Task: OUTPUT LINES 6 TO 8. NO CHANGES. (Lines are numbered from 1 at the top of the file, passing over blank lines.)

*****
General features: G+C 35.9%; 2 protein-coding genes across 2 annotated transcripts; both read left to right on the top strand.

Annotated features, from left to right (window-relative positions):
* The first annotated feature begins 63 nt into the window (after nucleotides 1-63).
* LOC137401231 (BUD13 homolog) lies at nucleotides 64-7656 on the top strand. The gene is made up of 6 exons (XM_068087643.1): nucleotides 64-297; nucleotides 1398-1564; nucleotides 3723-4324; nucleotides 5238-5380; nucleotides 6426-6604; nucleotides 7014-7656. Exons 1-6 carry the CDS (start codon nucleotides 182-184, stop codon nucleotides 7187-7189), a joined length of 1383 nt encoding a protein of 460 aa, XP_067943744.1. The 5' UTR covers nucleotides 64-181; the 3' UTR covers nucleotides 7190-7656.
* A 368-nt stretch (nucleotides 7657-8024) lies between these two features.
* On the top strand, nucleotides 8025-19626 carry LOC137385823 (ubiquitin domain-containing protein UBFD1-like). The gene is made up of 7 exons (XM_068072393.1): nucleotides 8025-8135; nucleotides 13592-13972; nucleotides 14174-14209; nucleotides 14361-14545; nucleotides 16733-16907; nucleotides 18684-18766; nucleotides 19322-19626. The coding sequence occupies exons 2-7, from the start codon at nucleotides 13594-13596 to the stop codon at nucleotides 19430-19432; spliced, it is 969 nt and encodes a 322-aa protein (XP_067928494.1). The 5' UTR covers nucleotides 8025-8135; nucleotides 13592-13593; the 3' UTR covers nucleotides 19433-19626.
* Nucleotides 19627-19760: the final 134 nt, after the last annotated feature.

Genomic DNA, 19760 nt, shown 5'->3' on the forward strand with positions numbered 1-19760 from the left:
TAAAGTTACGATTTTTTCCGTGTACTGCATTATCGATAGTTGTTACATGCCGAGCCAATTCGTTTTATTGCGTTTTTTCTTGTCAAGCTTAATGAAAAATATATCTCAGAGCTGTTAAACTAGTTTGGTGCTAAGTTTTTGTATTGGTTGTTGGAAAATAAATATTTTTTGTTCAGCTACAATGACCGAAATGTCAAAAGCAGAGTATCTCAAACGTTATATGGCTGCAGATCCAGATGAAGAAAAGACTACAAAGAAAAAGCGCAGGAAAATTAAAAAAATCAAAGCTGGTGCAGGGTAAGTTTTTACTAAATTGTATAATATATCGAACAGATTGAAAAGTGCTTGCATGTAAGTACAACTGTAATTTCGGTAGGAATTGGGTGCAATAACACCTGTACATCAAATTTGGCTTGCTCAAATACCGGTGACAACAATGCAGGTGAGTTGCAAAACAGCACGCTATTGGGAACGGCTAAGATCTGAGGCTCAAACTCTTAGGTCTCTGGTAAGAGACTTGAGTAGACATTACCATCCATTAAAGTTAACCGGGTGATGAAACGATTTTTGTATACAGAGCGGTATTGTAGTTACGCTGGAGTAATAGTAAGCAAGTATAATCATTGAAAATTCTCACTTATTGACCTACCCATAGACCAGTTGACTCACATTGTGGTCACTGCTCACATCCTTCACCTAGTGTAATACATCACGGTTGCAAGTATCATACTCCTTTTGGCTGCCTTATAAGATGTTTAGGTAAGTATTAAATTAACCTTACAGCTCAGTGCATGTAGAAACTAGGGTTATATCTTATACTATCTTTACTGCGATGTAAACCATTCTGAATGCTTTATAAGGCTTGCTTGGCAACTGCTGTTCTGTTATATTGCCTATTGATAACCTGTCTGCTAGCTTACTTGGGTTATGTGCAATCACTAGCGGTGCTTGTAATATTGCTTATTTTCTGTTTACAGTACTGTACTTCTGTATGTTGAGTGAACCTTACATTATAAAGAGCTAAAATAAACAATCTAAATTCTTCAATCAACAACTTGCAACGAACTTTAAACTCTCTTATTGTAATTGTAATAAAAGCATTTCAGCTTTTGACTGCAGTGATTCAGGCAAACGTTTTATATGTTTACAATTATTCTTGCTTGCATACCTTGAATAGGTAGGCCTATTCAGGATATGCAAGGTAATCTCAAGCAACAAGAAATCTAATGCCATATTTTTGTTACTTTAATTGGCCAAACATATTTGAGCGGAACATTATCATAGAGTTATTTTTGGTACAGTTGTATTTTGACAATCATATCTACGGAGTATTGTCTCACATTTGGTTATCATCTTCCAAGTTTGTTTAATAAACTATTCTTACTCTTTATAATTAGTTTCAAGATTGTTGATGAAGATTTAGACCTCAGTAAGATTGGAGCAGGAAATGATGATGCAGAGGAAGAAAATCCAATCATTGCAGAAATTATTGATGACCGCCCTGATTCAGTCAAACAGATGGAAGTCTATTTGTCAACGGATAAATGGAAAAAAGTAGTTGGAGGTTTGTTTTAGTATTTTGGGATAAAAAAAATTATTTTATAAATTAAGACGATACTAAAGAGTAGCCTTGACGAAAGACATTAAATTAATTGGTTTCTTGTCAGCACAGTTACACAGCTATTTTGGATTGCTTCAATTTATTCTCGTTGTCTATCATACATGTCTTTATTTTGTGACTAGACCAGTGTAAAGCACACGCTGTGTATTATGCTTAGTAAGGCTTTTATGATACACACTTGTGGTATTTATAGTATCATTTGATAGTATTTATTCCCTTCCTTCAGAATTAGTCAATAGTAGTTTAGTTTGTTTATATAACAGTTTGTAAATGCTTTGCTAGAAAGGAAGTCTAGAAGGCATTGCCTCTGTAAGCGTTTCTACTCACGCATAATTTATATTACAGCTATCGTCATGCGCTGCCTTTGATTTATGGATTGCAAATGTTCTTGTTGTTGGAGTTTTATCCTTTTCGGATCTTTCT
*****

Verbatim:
* On the top strand, nucleotides 8025-19626 carry LOC137385823 (ubiquitin domain-containing protein UBFD1-like). The gene is made up of 7 exons (XM_068072393.1): nucleotides 8025-8135; nucleotides 13592-13972; nucleotides 14174-14209; nucleotides 14361-14545; nucleotides 16733-16907; nucleotides 18684-18766; nucleotides 19322-19626. The coding sequence occupies exons 2-7, from the start codon at nucleotides 13594-13596 to the stop codon at nucleotides 19430-19432; spliced, it is 969 nt and encodes a 322-aa protein (XP_067928494.1). The 5' UTR covers nucleotides 8025-8135; nucleotides 13592-13593; the 3' UTR covers nucleotides 19433-19626.
* Nucleotides 19627-19760: the final 134 nt, after the last annotated feature.

Genomic DNA, 19760 nt, shown 5'->3' on the forward strand with positions numbered 1-19760 from the left: